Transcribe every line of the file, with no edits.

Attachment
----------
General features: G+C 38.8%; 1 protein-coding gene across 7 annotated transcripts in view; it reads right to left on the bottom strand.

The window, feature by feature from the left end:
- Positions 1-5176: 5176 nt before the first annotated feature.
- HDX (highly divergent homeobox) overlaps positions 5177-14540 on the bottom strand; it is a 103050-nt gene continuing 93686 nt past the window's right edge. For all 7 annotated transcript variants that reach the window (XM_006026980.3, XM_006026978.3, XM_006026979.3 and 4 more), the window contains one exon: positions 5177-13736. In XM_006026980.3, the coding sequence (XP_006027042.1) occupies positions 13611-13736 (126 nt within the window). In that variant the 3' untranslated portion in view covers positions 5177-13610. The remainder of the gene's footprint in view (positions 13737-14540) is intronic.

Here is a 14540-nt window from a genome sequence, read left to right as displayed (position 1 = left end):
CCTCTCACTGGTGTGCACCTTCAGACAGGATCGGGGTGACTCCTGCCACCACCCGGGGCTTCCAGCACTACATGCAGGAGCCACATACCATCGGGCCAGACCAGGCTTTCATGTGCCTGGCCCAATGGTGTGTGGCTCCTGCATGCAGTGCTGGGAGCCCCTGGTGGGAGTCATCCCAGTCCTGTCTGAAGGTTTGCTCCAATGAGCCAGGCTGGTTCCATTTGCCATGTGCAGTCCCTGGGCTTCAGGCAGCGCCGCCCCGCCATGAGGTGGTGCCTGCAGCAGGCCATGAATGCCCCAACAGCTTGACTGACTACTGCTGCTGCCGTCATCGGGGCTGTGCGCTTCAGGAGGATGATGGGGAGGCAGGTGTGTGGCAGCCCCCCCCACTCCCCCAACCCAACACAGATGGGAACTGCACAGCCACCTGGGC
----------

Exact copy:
General features: G+C 38.8%; 1 protein-coding gene across 7 annotated transcripts in view; it reads right to left on the bottom strand.

The window, feature by feature from the left end:
- Positions 1-5176: 5176 nt before the first annotated feature.
- HDX (highly divergent homeobox) overlaps positions 5177-14540 on the bottom strand; it is a 103050-nt gene continuing 93686 nt past the window's right edge. For all 7 annotated transcript variants that reach the window (XM_006026980.3, XM_006026978.3, XM_006026979.3 and 4 more), the window contains one exon: positions 5177-13736. In XM_006026980.3, the coding sequence (XP_006027042.1) occupies positions 13611-13736 (126 nt within the window). In that variant the 3' untranslated portion in view covers positions 5177-13610. The remainder of the gene's footprint in view (positions 13737-14540) is intronic.

Here is a 14540-nt window from a genome sequence, read left to right as displayed (position 1 = left end):
CCTCTCACTGGTGTGCACCTTCAGACAGGATCGGGGTGACTCCTGCCACCACCCGGGGCTTCCAGCACTACATGCAGGAGCCACATACCATCGGGCCAGACCAGGCTTTCATGTGCCTGGCCCAATGGTGTGTGGCTCCTGCATGCAGTGCTGGGAGCCCCTGGTGGGAGTCATCCCAGTCCTGTCTGAAGGTTTGCTCCAATGAGCCAGGCTGGTTCCATTTGCCATGTGCAGTCCCTGGGCTTCAGGCAGCGCCGCCCCGCCATGAGGTGGTGCCTGCAGCAGGCCATGAATGCCCCAACAGCTTGACTGACTACTGCTGCTGCCGTCATCGGGGCTGTGCGCTTCAGGAGGATGATGGGGAGGCAGGTGTGTGGCAGCCCCCCCCACTCCCCCAACCCAACACAGATGGGAACTGCACAGCCACCTGGGC